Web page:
Important ornamentals (called bromeliads) as well as sources of food and medicines, Bromeliaceae have substantial economic value and are widely cultivated. The colors of the leaves offer decorative foliage, and the flowers are of astonishing hues due to the rich content of pigment-forming substances known as anthocyanins.
Based on ovary position, habit, and floral and pollen morphology, the family Bromeliaceae has been split into three subfamilies: subfamily Pitcairnioideae, subfamily Tillandsioideae, and subfamily Bromelioideae.
There are fifty-six genera and approximately twenty-six hundred species, growing mostly in the neotropical regions of the world, from Virginia to southern Argentina. One species, Pitcairnia feliciana, originated in Africa. This interesting family can nevertheless occupy a variety of ecologically diverse environments, ranging from the dry deserts in Peru to the highest montane forest in the Andes Mountains.
Appearance and Structure
The Bromeliaceae family shares a basic ground plan of construction that consists of branches (ramets) and an inflorescence that follows a repetitive pattern when growing. However, modifications, in the form of reductions, of this basic plan have evolved in different subfamilies.
The basic pattern consists of sympodial branching, a rhythmic type of growth in which the axis is built up by a linear series of shoot units, each distal unit developing from an axillary bud located on the previous shoot unit. This pattern of development leads to a series of condensed ramets with terminal flowers. Roots, when present, usually emerge from the lower half of each ramet.
Those specieswhose leaves are born from a common place in the stem (in a rosulate shape) can develop the tank form, also known as phytotelma, that is common in genera such as Aechmea and Brocchinia.
These phytotelma harbor a variety of insects and small vertebrates that grow in small pools of water and old leaves that collect at the bottom of the “tank.” The tanks accumulate water and partially dissolved organic matter, creating a nutrient rich substrate as a continuous supply of moisture. Other Bromeliaceae do not form tanks; instead, they have fully functional roots and specialized hairs for water absorption.
Physiological adaptations to different environments among some species correlate with the presence of a highly evolved type of foliar hair (or trichome) known as a scale. The scales may cover the entire surface of the leaf, sometimes appearing in different locations and patterns; they absorb atmospheric water through capillary action, like blotting paper, and the water is later transported to the leaf tissue, where it is stored in the parenchyma.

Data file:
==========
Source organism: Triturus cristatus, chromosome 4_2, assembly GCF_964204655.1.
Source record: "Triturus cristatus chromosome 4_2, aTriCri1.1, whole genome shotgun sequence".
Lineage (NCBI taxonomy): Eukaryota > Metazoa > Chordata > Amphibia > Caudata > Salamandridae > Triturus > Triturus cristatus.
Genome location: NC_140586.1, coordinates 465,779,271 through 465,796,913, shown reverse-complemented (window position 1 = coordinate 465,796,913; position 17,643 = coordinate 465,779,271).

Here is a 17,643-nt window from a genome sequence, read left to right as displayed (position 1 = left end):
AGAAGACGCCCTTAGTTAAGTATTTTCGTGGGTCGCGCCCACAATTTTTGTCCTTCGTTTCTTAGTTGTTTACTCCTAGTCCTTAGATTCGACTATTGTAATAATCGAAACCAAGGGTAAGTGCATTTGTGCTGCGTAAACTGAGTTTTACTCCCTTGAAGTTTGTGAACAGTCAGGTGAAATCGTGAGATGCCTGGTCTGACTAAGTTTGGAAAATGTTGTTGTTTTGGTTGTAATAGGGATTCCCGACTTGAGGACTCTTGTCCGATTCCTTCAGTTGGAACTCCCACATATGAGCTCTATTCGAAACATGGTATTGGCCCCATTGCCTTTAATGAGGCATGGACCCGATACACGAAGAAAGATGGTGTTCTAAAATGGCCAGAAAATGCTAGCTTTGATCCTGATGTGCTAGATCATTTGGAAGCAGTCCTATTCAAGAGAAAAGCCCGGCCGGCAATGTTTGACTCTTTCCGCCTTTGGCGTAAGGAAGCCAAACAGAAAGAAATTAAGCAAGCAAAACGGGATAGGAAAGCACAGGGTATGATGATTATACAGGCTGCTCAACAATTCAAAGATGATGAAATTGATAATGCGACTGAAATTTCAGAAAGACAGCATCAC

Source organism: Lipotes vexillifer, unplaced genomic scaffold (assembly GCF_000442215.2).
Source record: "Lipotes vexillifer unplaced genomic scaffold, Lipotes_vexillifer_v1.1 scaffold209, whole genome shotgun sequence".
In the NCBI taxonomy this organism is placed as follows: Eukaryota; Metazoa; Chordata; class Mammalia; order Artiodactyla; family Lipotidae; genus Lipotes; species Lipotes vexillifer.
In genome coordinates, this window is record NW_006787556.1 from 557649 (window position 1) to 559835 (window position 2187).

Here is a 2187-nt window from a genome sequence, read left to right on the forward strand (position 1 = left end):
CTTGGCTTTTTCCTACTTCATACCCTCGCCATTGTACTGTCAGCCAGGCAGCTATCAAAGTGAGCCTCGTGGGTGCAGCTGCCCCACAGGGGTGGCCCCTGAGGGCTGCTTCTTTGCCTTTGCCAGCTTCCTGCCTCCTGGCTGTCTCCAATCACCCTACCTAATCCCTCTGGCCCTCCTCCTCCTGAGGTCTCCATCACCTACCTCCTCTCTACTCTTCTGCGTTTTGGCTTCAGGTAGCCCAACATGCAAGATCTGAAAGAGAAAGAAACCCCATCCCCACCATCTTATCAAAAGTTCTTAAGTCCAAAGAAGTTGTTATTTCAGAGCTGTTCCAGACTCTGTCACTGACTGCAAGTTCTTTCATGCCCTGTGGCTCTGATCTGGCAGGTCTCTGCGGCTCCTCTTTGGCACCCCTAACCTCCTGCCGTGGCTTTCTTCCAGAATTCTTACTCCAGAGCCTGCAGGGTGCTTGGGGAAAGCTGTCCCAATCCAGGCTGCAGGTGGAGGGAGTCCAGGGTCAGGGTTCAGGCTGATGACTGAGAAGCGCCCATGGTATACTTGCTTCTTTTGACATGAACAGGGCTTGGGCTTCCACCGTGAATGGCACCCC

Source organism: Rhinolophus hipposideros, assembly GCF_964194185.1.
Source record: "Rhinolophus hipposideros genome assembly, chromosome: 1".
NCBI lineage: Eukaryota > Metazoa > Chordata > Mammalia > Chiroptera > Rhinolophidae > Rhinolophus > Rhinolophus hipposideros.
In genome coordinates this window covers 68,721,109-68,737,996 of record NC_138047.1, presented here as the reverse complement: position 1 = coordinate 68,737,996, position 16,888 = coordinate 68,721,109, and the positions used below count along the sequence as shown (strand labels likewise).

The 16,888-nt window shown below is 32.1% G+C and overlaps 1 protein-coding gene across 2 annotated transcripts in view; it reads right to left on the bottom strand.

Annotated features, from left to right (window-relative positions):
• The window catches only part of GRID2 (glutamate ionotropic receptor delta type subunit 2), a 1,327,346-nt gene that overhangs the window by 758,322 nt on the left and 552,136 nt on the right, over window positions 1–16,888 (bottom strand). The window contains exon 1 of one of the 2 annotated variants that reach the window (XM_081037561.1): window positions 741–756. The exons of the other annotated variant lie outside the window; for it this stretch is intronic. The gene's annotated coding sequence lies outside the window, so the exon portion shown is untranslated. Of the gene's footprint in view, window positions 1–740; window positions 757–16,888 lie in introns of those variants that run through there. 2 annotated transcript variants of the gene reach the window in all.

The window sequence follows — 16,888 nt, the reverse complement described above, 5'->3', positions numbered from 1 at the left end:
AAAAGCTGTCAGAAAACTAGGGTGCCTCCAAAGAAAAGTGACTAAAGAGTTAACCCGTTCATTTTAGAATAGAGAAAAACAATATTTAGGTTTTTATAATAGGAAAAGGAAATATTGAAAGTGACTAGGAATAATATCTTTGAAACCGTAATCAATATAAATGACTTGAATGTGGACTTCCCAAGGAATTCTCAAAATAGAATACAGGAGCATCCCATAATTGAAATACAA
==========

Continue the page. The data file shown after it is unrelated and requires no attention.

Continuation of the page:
Division of the scale in two parts—known as the shield, or trichome covering, and the water absorption cells—is what makes Bromeliaceae unique. When water is scarce the scale shrinks, and when water is present the shield cells expand. Scales protect the leaves against transpiration and reduce water evaporation during the dry periods.
Flowers and Pollination
|Flowers and Pollination|
Septal nectaries are always present at the base of the flower. The sepals are distinguished fromthe petals by their color and size. The petals show bright colors, while the sepals may remain mostly in green hues. Fruits are usually a capsule or a berry, and the seeds are winged.
The bloom of Bromeliaceae flowers is usually odorless, although some species may have scented flowers, indicating pollination by nocturnal moths or butterflies.However, their abundant secretion of nectar indicates that the plants are pollinated primarily by birds.
The main uses of Bromeliaceae are as textile fiber, food, medicine, and ornamental plantings. In the food category the pineapple, Ananas comosus, is the most widely used species. The medicinal properties of pineapple are based on the presence of bromelain, a proteolitic (protein-breaking) enzyme that is widely used to treat inflammation and pain.
Serotonin, a neurotransmitter, is also present, and steroids from the leaves possess estrogenic activity. Thirteen species of Bromeliaceae are used as a source of textile fibers; for example, hammocks are made from the fibers of Aechmea bracteata and of pineapple.